Scotland is served by a total only 14 mins of news a day , repeated through out the day , 14 minutes of sport news fills up the half hour of programming along with weather.

    Result , even the redacted and sanctioned news is deliberately limited at every opportunity.

  8. John Page says:

    Thank you, John. A brilliant piece.
    Two things:
    1. When the next IndyRef. Campaign starts I would actively support a campaign for a widespread boycott of TV, cancellation of BBC subs and increased funding for the alternative media.
    2. Is there scope for Small, Bateman, Wightman et al to agree a set of common topics to establish a basic monthly Real Scottish “Agenda”…..to capture the initiative?

    John Page

  9. John Craig says:

    Congratulations to John Dick on his input and the accurate addendum by Arthur Thomson. For myself, a lapsed Nationalist for some years finding myself quite bemused and appalled at the swing away from older core values. This swing however I have to grudgingly admit, has been effective although I believe much of our recent legislation and governance is still to my mind, being driven by old fashioned class lines. On the broad front though, with social media, everyone’s got a trumpet and you would think that would imbue us with a new egalitarianism, but Joe Public can be as fickle as a finicky Finnock and the political divides won’t disappear overnight.
    The SNP’s task now, before all others, is to bring this country to independence, not by a 51/49 vote, but by a resounding majority. To do that they have the massive task of welding over the cracks in society brought about by centuries of inequality. How they accomplish that is beyond me when they themselves are to a great extent as hidebound in their political rhetoric and thinking as those they are ousting. The recent events in Westminster will give them another welcome boost in the ratings and I feel that Independence is now guaranteed. Now is the time for open and honest admissions from Holyrood. This is no bumpy ride to embark on, Westminster has shown contempt for Scotland but will not let the rains go willingly. This may well be a struggle with our nearest neighbours happy to drive us into the ground and as such will require a resolve from Scots to show the world we are worth backing. We need friends, we need finance, we need an informed and disciplined electorate who will thole it. Do we have these people? We live in a society which for many of us offers a standard of living well above that of a vast slice of mankind and still look for better. When your first tax bill comes in, or fuel/ car fuel goes up a few pence, when all the things we get at today’s prices cost more. When businesses across the new border suddenly don’t supply us and close down existing presences, when our new neighbour legislates against our currency and enters into any other petty and disruptive act. That’s Arthur Thomson’s unreasonable expectations and the simple question is are we up for it? If you said to the Scottish electorate at this time that “blood will be spilled”, you’d probably get a positive response, but risking their standard of living is a totally different story for people who have no real grasp of “austerity”.
    Despite the foregoing I now find myself firmly back in the Nationalist fold, preferring to be crapped on by my own rather than a race of people who have proved themselves alien to the concept of democracy.

  10. John S Warren says:

    Thank you for your response, and question. The BBC has already acknowledged it has lost £150m of licence fee income (hence the announced possible 1,000 [?] redundancies). It would be interesting to know where in the UK these fee losses have arisen; for example, the proportion lost in Scotland over the last twelve months? At the same time the BBC is under greater political pressure regarding licence fee renewal than ever before, even within the Official Agenda. Thus the BBC model is now under serious criticism beyond Scotland, albeit for slightly different but very challenging reasons that will drastically affect its future. The losses of the Olympics and the Open Championship within weeks strike more deeply at the BBC’s “raison d’etre” than is currently formally acknowledged. It has not been helped by its own failures on a number of fronts over years and indeed decades (I shall not rake over the miserable embers here).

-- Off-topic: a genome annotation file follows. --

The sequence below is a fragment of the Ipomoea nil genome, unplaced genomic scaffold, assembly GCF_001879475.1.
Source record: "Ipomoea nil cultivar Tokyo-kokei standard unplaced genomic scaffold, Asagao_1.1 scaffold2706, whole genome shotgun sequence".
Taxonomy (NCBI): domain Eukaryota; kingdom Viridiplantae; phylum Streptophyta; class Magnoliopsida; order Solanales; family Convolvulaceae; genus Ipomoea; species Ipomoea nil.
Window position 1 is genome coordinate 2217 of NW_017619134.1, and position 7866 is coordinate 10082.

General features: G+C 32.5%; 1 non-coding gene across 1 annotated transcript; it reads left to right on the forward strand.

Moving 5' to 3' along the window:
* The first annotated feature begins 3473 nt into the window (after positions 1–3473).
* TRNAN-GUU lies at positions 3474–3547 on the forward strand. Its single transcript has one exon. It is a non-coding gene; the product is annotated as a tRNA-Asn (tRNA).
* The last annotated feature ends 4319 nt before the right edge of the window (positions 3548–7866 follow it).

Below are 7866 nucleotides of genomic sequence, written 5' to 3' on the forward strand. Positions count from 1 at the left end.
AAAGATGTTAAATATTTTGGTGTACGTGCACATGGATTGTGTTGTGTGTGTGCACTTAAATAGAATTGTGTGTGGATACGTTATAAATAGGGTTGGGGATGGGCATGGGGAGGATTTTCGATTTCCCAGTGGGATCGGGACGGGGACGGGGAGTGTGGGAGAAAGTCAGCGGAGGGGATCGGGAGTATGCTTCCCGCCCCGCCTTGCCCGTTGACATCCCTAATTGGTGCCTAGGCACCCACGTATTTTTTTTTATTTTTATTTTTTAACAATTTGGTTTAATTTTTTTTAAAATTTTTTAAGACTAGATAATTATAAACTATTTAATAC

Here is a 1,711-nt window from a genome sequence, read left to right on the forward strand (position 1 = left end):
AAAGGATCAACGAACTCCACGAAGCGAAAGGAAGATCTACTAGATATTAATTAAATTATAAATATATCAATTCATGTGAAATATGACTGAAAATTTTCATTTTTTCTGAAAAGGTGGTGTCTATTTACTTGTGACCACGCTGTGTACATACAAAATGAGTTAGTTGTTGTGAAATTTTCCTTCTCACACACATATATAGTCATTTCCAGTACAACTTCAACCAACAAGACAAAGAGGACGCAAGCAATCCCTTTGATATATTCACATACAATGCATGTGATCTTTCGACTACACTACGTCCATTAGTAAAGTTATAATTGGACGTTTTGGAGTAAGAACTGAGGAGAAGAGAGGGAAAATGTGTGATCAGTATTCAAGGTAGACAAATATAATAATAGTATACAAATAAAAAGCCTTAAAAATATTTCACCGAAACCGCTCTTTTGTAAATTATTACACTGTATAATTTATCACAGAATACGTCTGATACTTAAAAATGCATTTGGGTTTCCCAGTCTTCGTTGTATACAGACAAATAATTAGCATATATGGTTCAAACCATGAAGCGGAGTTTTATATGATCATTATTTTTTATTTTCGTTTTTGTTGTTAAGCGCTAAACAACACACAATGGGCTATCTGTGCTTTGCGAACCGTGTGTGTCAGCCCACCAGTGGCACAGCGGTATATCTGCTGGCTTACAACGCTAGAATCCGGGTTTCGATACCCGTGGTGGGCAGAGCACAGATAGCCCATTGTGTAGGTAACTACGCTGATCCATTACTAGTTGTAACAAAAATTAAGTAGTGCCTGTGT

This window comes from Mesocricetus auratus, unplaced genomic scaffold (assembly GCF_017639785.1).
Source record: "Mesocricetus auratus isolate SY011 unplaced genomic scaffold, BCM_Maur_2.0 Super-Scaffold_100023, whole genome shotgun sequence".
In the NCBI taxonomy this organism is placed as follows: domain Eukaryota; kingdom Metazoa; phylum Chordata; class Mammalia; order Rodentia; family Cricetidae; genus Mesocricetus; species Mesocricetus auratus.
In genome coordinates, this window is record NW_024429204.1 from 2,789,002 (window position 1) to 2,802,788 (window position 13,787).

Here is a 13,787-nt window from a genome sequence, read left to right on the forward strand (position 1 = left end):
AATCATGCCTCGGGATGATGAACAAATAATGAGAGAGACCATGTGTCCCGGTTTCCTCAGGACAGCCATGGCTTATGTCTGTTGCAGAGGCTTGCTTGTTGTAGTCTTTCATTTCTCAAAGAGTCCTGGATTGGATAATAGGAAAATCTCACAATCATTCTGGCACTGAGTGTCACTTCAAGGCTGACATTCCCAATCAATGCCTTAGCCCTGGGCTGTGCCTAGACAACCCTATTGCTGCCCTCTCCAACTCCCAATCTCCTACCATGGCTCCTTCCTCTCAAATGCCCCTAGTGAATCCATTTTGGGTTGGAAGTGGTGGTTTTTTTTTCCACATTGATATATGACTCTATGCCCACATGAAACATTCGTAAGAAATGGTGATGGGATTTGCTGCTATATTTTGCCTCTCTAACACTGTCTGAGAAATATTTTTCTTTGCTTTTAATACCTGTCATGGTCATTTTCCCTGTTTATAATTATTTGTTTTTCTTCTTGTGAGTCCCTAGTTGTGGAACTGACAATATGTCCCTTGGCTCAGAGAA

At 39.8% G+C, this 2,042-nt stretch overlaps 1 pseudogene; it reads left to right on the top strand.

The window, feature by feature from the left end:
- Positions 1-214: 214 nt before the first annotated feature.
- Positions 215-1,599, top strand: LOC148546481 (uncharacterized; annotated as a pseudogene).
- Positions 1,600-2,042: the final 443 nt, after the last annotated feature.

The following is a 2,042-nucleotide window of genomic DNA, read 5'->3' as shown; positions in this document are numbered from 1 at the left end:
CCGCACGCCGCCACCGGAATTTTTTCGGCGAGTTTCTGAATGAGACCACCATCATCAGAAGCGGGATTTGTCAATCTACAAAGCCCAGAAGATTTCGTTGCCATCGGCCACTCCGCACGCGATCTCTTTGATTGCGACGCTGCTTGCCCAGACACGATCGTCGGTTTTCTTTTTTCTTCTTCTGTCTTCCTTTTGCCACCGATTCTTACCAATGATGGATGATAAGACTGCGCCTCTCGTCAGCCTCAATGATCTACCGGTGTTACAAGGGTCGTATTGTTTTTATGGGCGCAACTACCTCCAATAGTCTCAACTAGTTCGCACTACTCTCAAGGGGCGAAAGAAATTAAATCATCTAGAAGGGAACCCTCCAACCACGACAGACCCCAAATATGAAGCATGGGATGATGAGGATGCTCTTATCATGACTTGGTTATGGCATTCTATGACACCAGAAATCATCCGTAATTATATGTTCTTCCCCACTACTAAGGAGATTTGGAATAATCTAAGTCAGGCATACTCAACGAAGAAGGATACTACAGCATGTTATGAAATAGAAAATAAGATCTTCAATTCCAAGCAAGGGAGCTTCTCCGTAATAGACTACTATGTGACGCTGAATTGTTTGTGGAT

Given that I believe the Scottish public provides the political dynamic for change, I would wish to see as much ‘open-ness’ as possible in any changed media arrangements. This is easy to demand, and hard to deliver against the arrays of Vested Interests of all kinds. One of the key problems of the past has been the narrowness of both control of the media and access to new entrants, and I would not wish to see an attempt to over-manage the most powerful tool the ordinary public now possesses to shape the Agenda.

    This narrowing of control is not only financial, but cultural, and we have much to do in Scotland to let some fresh air into our own often too complacent assumptions that govern the many cultural institutions to be found in Scotland. Scotland itself is too often ‘managed’ by cosy, complacent (and too often mediocre) cliques. The couthy, clubby cliquishness, though not the mediocrity, goes back to certain traits (not all bad) to be found even among the ‘literati’ of the Scottish Enlightenment. It has a history, and it recurs.

    On ‘broadcasting’ I can certainly see a powerful argument for a radical reform or even replacement of the BBC in Scotland. Nevertheless the problem is actually larger than it may seem. The old “terrestrial duopoly” model of financing (in television) in the UK is now clearly redundant, and finding a well enough financed structure for a quasi-SBC that is genuinely open, and not merely the replacement of one Official Agenda, with another – one clerisy simply replaced by a Scottish clone – wil be a major challenge. There is much to be debated and thought through; ‘reform’ should not merely be a matter of changing the signage (SBC for BBC or some such; or a new ‘mission statement’ [!]), replacing a few well chosen ‘suits’ at the top for one or more we may whimsically prefer, and hoping for the best.